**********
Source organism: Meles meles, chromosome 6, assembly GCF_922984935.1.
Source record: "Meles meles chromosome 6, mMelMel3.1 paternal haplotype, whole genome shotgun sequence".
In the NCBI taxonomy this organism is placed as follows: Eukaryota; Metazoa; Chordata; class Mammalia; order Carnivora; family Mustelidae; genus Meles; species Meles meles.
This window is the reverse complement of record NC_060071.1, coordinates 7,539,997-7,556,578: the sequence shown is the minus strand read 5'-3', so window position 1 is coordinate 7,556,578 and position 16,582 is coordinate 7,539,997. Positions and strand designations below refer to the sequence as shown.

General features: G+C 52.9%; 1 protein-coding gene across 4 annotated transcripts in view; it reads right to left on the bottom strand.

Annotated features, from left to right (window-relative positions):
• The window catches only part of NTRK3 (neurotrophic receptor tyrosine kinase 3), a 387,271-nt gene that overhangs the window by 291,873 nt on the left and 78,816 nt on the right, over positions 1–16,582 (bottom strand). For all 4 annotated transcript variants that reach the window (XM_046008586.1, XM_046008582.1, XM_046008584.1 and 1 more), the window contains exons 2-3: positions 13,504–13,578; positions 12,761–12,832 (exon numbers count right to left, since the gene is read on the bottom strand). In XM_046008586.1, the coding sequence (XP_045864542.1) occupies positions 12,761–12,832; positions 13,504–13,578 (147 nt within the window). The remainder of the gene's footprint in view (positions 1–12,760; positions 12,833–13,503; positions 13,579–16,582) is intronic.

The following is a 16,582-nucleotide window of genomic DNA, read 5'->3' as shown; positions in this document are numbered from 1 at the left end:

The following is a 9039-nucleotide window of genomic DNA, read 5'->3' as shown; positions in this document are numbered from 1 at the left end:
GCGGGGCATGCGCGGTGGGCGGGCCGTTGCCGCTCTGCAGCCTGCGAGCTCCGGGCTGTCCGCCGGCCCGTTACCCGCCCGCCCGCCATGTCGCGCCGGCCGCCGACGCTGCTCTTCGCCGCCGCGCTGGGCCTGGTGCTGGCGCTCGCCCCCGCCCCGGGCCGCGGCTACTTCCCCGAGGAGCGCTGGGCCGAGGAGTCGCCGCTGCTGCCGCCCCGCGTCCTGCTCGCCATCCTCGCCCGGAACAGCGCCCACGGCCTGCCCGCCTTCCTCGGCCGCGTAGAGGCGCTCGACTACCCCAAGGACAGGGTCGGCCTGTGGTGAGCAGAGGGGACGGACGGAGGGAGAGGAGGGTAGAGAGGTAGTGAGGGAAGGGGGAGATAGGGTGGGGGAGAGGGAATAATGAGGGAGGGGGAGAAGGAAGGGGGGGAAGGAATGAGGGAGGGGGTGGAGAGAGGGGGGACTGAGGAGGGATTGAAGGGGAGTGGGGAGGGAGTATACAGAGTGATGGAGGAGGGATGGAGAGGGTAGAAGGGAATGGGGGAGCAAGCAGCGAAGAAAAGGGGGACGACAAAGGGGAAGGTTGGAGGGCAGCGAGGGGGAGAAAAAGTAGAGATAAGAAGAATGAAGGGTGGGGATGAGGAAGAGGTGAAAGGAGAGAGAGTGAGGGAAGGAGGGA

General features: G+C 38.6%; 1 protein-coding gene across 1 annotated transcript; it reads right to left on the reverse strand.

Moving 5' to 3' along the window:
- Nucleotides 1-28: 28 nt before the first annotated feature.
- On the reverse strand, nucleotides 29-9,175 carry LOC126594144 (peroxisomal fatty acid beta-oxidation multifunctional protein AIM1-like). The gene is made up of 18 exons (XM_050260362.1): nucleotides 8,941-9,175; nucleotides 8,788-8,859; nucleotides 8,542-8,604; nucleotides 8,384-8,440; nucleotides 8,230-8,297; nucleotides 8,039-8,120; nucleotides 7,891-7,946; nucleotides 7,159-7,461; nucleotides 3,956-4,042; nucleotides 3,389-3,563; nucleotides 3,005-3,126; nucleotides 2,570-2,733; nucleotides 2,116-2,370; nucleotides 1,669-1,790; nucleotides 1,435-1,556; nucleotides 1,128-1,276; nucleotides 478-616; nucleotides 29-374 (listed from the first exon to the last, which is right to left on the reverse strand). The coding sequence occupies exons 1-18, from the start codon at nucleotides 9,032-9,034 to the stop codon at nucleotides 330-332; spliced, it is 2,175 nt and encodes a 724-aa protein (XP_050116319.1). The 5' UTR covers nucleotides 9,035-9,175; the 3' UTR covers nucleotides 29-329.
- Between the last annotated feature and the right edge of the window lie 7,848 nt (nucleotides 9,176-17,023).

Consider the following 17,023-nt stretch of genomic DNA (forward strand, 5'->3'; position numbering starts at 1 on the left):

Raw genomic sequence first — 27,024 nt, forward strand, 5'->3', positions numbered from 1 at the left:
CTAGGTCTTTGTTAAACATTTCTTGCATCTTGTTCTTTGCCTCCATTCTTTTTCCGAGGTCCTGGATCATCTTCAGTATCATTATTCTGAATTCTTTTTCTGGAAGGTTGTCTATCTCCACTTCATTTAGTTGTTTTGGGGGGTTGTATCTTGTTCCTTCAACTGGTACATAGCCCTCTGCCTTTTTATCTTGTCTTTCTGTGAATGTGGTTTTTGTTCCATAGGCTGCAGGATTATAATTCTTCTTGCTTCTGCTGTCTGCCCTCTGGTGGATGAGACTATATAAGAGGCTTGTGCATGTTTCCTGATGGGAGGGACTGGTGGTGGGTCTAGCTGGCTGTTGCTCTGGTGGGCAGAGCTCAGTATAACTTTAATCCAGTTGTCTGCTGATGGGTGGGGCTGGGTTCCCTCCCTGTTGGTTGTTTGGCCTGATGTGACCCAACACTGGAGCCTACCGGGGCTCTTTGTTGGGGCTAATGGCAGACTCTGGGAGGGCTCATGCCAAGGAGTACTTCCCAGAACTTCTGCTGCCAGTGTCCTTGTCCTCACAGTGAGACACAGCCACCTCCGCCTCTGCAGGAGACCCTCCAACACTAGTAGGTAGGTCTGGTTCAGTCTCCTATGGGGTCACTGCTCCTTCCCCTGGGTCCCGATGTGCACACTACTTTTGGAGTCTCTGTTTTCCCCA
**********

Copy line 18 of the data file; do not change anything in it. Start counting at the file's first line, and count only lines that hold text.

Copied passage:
CTAGGTCTTTGTTAAACATTTCTTGCATCTTGTTCTTTGCCTCCATTCTTTTTCCGAGGTCCTGGATCATCTTCAGTATCATTATTCTGAATTCTTTTTCTGGAAGGTTGTCTATCTCCACTTCATTTAGTTGTTTTGGGGGGTTGTATCTTGTTCCTTCAACTGGTACATAGCCCTCTGCCTTTTTATCTTGTCTTTCTGTGAATGTGGTTTTTGTTCCATAGGCTGCAGGATTATAATTCTTCTTGCTTCTGCTGTCTGCCCTCTGGTGGATGAGACTATATAAGAGGCTTGTGCATGTTTCCTGATGGGAGGGACTGGTGGTGGGTCTAGCTGGCTGTTGCTCTGGTGGGCAGAGCTCAGTATAACTTTAATCCAGTTGTCTGCTGATGGGTGGGGCTGGGTTCCCTCCCTGTTGGTTGTTTGGCCTGATGTGACCCAACACTGGAGCCTACCGGGGCTCTTTGTTGGGGCTAATGGCAGACTCTGGGAGGGCTCATGCCAAGGAGTACTTCCCAGAACTTCTGCTGCCAGTGTCCTTGTCCTCACAGTGAGACACAGCCACCTCCGCCTCTGCAGGAGACCCTCCAACACTAGTAGGTAGGTCTGGTTCAGTCTCCTATGGGGTCACTGCTCCTTCCCCTGGGTCCCGATGTGCACACTACTTTTGGAGTCTCTGTTTTCCCCA